Right in front of this house was another mud-house. There were many lights in that house. I suppose, in every room, there were some lights -maybe candles, lanterns or something. There was some hustle and bustle there while in the house I was held hostage, it was completely dark and frightening. Very gently, I attempted to crawl towards the window to have a look at the house in the front but the notorious terrorist sitting next to me pulled me back. “Please allow me to sit close to the window, I cannot breathe in the darkness,” I requested. He roared, “I will pierce all the bullets into your head if you try to go near the window”. Soon, the house owner, who was in his 60s, opened the door and threw some mattresses and blankets into the room. The three terrorists guarding me, jumped at the material, and laid out beds for themselves. One among them moved and told me: “Take a mattress for yourself”. I silently took the mattress and laid it out. Oh God, the smell emanating from the mattress and the blanket was terrible. It was like an open sewerage. I couldn’t bear it. But there was a stroke of luck there too. The terrorists left the space by the window for me to sleep. I did spread the mattress and the blanket but never slipped into the bed. There was a pillow left for me. I pushed the pillow gently towards the window, crawled swiftly, placed it against my back and started watching the activities in the adjacent house. The house was well maintained, at least from the bucolic standpoint. It was bustling with activity although it was midnight. I could clearly see a woman frequently doing rounds from the ground floor to the first floor, talking to someone, at times lovingly, and on certain occasions, loudly, in anguish. There was something the woman was upset about.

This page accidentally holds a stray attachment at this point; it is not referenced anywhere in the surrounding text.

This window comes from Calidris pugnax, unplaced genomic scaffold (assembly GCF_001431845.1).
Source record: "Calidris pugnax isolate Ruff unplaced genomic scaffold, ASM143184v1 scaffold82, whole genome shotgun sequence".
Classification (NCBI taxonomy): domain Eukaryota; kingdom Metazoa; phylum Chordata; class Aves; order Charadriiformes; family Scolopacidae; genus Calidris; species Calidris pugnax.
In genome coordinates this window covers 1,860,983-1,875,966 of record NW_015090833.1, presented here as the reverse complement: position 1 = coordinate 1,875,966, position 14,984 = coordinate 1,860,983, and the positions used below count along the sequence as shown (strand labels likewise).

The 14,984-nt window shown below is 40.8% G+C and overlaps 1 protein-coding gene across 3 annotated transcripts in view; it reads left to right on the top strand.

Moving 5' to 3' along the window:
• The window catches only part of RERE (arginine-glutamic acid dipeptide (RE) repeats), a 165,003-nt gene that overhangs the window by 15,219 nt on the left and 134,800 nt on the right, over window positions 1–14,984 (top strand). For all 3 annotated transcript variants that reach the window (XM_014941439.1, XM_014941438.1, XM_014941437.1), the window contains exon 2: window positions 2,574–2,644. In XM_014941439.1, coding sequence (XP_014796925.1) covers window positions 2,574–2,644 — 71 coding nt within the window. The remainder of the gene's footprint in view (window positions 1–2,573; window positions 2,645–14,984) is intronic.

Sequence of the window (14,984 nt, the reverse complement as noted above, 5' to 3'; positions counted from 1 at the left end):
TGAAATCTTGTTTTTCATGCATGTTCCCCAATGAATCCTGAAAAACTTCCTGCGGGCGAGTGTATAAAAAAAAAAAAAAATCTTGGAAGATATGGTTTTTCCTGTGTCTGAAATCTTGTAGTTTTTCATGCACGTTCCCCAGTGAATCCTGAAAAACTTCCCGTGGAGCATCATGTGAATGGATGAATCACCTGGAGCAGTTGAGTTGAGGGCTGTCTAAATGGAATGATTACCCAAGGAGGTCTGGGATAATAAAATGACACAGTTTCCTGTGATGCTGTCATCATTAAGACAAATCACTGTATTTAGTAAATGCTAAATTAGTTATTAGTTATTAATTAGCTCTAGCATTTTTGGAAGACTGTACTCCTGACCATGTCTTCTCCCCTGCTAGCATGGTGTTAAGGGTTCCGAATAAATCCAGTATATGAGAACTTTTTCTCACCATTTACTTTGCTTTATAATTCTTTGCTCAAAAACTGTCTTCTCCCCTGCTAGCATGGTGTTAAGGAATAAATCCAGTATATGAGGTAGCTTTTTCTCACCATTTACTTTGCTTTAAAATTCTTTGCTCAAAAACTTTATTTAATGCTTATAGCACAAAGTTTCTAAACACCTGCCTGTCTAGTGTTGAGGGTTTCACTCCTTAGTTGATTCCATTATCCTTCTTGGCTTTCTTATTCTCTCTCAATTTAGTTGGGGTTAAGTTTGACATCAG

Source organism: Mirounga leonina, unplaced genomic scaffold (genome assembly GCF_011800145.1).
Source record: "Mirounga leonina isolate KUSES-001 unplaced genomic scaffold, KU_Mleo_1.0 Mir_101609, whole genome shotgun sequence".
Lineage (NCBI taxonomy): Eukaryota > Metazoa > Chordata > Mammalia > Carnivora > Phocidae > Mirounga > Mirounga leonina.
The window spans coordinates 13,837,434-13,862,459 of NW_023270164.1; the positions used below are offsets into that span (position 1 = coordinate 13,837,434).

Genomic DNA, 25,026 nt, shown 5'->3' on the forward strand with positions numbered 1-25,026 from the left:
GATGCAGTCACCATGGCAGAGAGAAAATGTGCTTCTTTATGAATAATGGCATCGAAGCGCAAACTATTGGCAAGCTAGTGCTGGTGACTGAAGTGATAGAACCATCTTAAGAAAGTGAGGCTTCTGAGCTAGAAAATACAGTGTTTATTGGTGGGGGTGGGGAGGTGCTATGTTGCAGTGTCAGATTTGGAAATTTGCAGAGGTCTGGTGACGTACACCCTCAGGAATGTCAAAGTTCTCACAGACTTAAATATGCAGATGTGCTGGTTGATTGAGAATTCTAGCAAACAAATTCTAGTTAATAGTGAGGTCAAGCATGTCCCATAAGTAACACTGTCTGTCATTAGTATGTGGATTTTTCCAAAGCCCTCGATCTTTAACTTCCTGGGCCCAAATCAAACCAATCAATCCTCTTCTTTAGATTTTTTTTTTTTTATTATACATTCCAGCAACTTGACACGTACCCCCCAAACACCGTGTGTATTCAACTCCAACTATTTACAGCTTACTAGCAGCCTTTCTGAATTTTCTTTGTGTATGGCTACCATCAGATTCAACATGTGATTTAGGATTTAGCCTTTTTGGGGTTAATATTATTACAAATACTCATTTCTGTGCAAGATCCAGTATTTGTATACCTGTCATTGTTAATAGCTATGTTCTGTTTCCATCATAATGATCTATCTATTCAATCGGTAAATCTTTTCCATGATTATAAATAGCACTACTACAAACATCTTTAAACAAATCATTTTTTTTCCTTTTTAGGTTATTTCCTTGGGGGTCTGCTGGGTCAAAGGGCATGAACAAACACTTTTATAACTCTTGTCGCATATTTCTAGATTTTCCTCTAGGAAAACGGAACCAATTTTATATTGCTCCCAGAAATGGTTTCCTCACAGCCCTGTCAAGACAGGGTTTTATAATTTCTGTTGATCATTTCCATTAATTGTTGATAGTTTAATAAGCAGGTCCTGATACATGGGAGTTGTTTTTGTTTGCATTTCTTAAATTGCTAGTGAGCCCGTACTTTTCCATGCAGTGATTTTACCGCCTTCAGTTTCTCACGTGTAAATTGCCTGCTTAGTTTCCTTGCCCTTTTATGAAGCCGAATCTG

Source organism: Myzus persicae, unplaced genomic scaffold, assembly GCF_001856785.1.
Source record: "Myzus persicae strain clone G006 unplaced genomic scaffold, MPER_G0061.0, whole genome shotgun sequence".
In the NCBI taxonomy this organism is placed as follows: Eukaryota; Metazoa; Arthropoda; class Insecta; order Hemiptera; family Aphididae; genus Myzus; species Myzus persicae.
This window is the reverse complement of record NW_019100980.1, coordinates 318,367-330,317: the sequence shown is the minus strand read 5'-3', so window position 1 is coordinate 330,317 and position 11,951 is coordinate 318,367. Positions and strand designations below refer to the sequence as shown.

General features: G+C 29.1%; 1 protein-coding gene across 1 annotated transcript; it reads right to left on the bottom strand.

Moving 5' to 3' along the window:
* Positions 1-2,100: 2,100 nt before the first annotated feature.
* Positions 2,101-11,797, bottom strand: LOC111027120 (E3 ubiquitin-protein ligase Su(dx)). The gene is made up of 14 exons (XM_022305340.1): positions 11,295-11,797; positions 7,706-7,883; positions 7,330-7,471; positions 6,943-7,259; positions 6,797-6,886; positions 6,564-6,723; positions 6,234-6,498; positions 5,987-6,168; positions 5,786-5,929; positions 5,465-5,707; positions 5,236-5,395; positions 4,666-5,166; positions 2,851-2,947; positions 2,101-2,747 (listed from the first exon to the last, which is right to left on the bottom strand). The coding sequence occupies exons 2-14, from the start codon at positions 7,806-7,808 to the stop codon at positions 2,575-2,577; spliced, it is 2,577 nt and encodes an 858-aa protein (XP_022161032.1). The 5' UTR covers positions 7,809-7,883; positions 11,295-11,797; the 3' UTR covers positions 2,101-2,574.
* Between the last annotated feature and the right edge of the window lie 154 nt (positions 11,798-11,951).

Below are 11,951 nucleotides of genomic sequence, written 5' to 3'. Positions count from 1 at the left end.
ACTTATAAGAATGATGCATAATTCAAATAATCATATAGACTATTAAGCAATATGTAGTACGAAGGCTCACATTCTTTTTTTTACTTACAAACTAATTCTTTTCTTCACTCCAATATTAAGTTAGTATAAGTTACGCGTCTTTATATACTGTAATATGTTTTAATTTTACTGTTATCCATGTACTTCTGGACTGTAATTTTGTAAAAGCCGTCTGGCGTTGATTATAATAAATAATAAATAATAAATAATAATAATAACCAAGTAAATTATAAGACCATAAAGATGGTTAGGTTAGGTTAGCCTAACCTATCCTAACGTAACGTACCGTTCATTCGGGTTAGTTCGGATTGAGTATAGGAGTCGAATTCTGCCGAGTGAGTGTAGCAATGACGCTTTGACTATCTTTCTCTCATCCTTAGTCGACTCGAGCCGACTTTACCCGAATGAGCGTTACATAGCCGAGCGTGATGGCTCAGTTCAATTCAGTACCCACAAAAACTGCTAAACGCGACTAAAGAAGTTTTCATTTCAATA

Not sure about the exact timing, the lights went off in the house sometime between 1 and 2 am. Now there was silence of a graveyard. I could hear the snoring of the terrorists sleeping next to me. Several thoughts started running in my head. Sometimes I would think of jumping out of the window to escape. Another time I would think of snatching the gun from the terrorists and shooting them while they lay snoring. But I had no idea how to fire. Soon my head was heavier – both because of the many thoughts running, and also due to the open wound in the scalp. However, I was running out of time. I did not know what the terrorists were up to but it was certain they had dangerous plans. They either wanted to kill me or demand a ransom against my release from my parents. Beyond that, was the ulterior motive to silence me. I had earlier spearheaded a couple of campaigns against the killing of civilians on the pretext of being police informers famously known as mukhbirs, political workers and others. I had strongly argued that killing unarmed civilians was un-Islamic and worst kind of human rights violation. I took to mosques and shrines in South Kashmir to condemn civilian killings. However, at the same time, I would very honestly argue that dialogue was the only panacea to all problems. I would not hesitate in condemning the alleged human rights abuses committed by the security forces. In fact, I restricted my writings to the human rights issues, certainly with a difference. I would argue that one who espouses violence and provokes people to be violent can’t be a human rights champion. There was a culture of single flow. The security forces were held responsible for every act and would conveniently brush off the killings by terrorists under the carpet. In most cases, the security forces were blamed for the killings perpetuated by terrorists. I always raised my voice against this dichotomy and hypocrisy. And it had consequences.